Scott Turow and the Theft of Creativity

“If the piracy of intellectual property is allowed to continue to grow… we will not hear new voices, authors in mid-career will be stalled, and our cultural conversation will become stifled.”

So said bestselling author Scott Turow in testimony this morning before the U.S. Senate Judiciary Committee. (His written testimony is here.) I went to the hearing to learn how Congress plans to target the proliferation of offshore web sites profiting from the illegal access to creative works, from Mr. Turow’s novels to music, movies, video games, photographs and any other creative work that can be converted into ones and zeroes. My visit came a few days after a trip to see the original U.S. Constitution, but I’ll save that anecdote for the end of this post.

U.S. Capitol courtesy of U.S. Library of Congress

How are these criminal web sites in China, Russia, Belarus and other countries making money? As Mr. Turow and others noted, they are facilitated by legitimate companies — Internet service providers, domain name registrars and registers, online ad brokers, financial transaction firms, and search engines — conducting business with them.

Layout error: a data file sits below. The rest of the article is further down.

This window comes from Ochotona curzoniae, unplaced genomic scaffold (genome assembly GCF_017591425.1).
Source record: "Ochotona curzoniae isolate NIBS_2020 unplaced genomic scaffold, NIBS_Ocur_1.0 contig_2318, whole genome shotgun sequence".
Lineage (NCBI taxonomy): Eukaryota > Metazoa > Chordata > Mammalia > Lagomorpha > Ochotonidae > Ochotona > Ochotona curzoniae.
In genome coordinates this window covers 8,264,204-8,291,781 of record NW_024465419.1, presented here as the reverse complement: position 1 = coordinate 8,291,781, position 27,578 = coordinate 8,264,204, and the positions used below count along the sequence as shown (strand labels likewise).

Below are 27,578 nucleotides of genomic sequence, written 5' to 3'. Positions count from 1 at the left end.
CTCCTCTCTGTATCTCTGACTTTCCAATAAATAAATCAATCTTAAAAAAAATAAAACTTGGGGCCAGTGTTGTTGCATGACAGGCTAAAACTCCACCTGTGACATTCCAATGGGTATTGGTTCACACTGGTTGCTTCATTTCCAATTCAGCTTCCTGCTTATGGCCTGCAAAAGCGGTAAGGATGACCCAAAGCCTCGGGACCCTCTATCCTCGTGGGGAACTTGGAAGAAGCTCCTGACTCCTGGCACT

Mr. Turow, himself a practicing attorney and former federal prosecutor, shared an experience with his latest novel, Innocent. Within the first week of publication, he said, he and his publisher found himself playing “whack-a-mole” with hundreds of pirate sites.

“I came here today with my iPad,” Mr. Turow said, holding it up to the committee. “I enjoy the benefits of the digital revolution. But it brings enormous peril, particularly for authors.”

“My concern is not to protect the interests of bestselling authors,” said Mr. Turow, speaking as president of The Author’s Guild. “My concerns instead are for the sake of our literary culture. ”

He argued that if the ability of editors to work with new authors is diminished, if the ability of publishers to act as “venture capitalists” by providing advances to authors so they can write books and survive during the long publishing cycle, we all will suffer. Citing his experience as a federal prosecutor pursuing drug lords, he said success occurred when they learned to “follow the trail of money” involving banks and other financial firms facilitating criminal activity.

Mr. Turow focused on the traditional publishing market, but piracy harms self-published authors as well. The principle of copyright as enshrined in the U.S. Constitution is that you as the creator get to decide what to do with your creative output. You can give it away. You can give away some in order to help sell others, a very common approach among many of my self-published author friends. (And often an effective one.) The problems with piracy are that (1) someone decides that they will “share” your work without your input, and (2) very often they profit from your labor, without you profiting yourself.